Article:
Informal learning in the open organization

In open organizations specifically, both a decreased emphasis on hierarchy and an increased focus on a participatory culture fuel this informal learning process. In short, open organizations simply present more opportunities for individuals and the organizational environment to interact and spark learning moments. Moreover, ideas and change require a broader level of buy-in among employees in an open organization—and buy-in requires an appreciation for the adaptability and insight of others.

That said, simply increasing the numbers of opportunities to learn does not guarantee that learning will occur or be successful. One might even argue that the ambiguity and open discourse common in an open organization could prevent someone who is not skilled at continuous learning—again, that habit of learning over time and a core competency of the open organization—from contributing to the organization as effectively as they could in more traditional organizations.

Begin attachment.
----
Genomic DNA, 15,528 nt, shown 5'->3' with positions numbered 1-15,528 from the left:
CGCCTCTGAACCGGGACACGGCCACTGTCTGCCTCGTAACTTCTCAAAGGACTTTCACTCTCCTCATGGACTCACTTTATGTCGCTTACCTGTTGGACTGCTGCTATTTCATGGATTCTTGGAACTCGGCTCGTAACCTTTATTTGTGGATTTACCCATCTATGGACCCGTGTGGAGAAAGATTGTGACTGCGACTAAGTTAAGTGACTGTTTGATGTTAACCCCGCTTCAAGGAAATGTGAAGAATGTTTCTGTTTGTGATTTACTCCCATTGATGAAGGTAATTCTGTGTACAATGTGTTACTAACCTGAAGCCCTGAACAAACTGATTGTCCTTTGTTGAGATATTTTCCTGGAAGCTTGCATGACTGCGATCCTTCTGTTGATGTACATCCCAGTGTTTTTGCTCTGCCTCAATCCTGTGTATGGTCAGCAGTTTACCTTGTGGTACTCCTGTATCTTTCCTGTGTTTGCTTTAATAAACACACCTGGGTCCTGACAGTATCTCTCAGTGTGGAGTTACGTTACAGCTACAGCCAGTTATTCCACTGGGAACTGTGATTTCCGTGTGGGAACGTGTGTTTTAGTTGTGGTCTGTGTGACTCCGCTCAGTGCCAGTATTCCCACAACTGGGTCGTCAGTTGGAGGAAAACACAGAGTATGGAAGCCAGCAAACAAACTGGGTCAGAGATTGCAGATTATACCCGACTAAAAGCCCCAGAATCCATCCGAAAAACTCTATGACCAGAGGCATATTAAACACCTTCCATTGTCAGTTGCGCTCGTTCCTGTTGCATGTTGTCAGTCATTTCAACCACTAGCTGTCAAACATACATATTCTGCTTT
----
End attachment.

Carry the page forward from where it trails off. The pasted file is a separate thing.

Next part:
Addressing these kinds of concerns require a way of tracking informal learning in a consistent manner. Recently, there have been calls in the scientific community to create ways of measuring informal learning, so systematic research can be conducted to address questions around the antecedents and outcomes of informal learning. My own research has focused on this call, and I have spent several years developing and refining our understanding of informal learning behaviors so that they can be measured.

In the second part of this article series, I'll focus on findings from a recent study I conducted inside an open organization, where I tested my measure of informal learning behaviors and connected them to the broader workplace environment and individual work outcomes.

About the author

Colin Willis - Colin Willis is an industrial organizational psychology consultant at HireVue. He recently obtained his doctorate in IO psychology, where his research focused on studying learning at work. Colin is an avid supporter of using science, data, and technology to improve the workplace.